Good medicines management is an integral part of a GP's professional practice. So even if we do not yet know exactly what will be required for revalidation, check now that you are a consistently good prescriber and can demonstrate this. Doing so will help you to prepare for when revalidation starts in the near future.
I have used diabetes prescribing as an example here. However, if the way your practice is organised means that you see only a few people with diabetes, choose a clinical field where you lead or one area where you see plenty of patients and make medicines management decisions.
Stage 1: Standards of practice
Describe the standards of practice to which you aspire. Ensure you consistently base your prescribing of medication on the best evidence for the clinical condition.
You could possibly add the caveat that you have to prescribe within the resources available.
Action: To show these standards are real, set them in the context of a clinical field.
For example, you might propose that your prescribing for patients with type-2 diabetes is consistently in line with NICE guidance and other national guidelines.
Stage 2: Actual management
Next describe what your aspired-to standards look like in real life. Describe which medicines you should be using according to best practice and then, what your actual medicines management consists of.
Action: Use the prescribing you have been doing over the previous year or six months together with outcomes for the type-2 diabetes patients concerned, captured by their HbA1c or BP, for instance.
Stage 3: Desirable improvement
When you set out the evidence of your good prescribing, be honest about what your weaknesses were and how you have corrected them.
Weaknesses may be in relation to your own professional learning needs or some element of inadequate services provided by your practice or practice team.
Action: Organise an audit of your own prescribing habits (as opposed to those of your GP or nursing colleagues in the practice team) showing how you managed the last 20 patients you have seen with type-2 diabetes.
Compare what you actually did with what you should have done. Add in a significant event audit - maybe of a patient with a raised HbA1c. Do this either to see where your own medicines management or that of the team fell below expected standards or how you may have motivated the patient to better self-care.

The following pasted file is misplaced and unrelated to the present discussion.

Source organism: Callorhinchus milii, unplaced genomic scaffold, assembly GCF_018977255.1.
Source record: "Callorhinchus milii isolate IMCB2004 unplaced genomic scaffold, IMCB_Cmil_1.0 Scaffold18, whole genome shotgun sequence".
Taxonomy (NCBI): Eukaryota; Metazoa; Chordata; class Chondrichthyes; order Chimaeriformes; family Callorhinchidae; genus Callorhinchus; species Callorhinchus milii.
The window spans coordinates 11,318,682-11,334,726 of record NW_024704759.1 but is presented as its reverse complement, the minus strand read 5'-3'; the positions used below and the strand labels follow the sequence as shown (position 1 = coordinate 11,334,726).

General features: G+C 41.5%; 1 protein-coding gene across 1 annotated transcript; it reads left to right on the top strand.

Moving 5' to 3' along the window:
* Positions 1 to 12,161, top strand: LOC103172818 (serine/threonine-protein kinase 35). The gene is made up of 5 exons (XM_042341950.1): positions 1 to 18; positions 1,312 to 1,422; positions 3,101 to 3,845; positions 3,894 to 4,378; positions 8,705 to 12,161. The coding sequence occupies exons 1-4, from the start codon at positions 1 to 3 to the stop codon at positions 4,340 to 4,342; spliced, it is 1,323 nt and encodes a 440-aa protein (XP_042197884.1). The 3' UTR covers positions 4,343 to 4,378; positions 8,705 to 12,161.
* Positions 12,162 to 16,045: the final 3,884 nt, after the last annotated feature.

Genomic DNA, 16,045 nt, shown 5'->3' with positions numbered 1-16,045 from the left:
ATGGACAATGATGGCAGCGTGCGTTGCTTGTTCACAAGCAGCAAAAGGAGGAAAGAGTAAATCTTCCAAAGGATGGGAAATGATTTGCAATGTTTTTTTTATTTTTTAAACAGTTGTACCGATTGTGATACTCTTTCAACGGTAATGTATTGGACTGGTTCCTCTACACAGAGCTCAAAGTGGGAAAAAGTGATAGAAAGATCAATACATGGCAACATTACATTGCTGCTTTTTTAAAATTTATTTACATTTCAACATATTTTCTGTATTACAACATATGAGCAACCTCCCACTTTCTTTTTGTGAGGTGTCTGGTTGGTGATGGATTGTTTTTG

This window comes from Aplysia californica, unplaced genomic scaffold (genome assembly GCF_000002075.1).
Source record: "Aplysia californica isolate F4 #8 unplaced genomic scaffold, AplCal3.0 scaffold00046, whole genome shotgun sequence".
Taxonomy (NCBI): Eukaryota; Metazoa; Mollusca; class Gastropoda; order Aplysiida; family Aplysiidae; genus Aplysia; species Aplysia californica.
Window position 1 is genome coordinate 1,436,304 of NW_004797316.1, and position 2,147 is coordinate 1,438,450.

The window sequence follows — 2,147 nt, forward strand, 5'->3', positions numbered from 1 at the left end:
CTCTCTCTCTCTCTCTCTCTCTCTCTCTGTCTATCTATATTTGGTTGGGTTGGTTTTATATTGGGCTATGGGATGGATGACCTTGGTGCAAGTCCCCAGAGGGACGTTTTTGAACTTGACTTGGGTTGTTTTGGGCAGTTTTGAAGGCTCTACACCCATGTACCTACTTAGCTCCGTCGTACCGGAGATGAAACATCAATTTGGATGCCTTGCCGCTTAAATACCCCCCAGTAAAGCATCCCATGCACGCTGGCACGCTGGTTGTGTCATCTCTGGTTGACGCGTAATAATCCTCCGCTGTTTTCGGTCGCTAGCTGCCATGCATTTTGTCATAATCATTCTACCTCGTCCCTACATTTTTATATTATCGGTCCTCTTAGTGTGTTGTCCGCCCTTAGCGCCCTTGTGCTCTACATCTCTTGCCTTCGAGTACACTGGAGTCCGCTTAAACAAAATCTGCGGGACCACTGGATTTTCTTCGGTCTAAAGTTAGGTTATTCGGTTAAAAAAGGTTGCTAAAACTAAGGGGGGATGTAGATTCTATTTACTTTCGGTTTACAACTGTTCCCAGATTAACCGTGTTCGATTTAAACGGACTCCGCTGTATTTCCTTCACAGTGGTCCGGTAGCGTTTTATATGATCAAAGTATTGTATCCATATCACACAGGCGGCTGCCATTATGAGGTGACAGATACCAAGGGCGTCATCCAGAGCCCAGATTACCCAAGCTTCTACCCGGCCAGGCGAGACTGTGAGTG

Look at patient access to chronic disease management services and how well you are playing your role in teamwork. Perhaps you are teaching the nursing staff about best practice in diabetes care, or monitoring repeat prescribing?
Stage 4: Knowledge gaps
Describe how and what you have learnt that has plugged the gaps in your knowledge, skills or way you actually practise, or the ways in which the practice provides services to patients.
Hopefully this will show how your own learning or changes made to the practice organisation have improved the outcomes for patients described in Stages 1 and 2.
Action: This learning might be a mix of updating workshops; reading up on the subject and evidence that you have reflected upon what you have learnt; a one-to-one meeting with a primary care organisation prescribing adviser, or an in house practice educational meeting.
Stage 5: Summary of learning
Summarise the evidence of your learning in the portfolio in which you are collecting evidence for your next annual appraisal and, eventually, for revalidation.
The format in which this evidence will be required is so far unknown, however, it could be a standard e-portfolio for all UK GPs.
Action: For the time being, it will be best for you to keep your documents well organised in an electronic format that suits you.
Professor Chambers is a GP principal and Professor of Health Development at Staffordshire University.
GPs can buy 'Revalidation: Prepare now and get it right' by R Chambers, G Wakley and P Bright published by Radcliffe Publishing for £15.96 (full price £19.95), just visit our discounts section.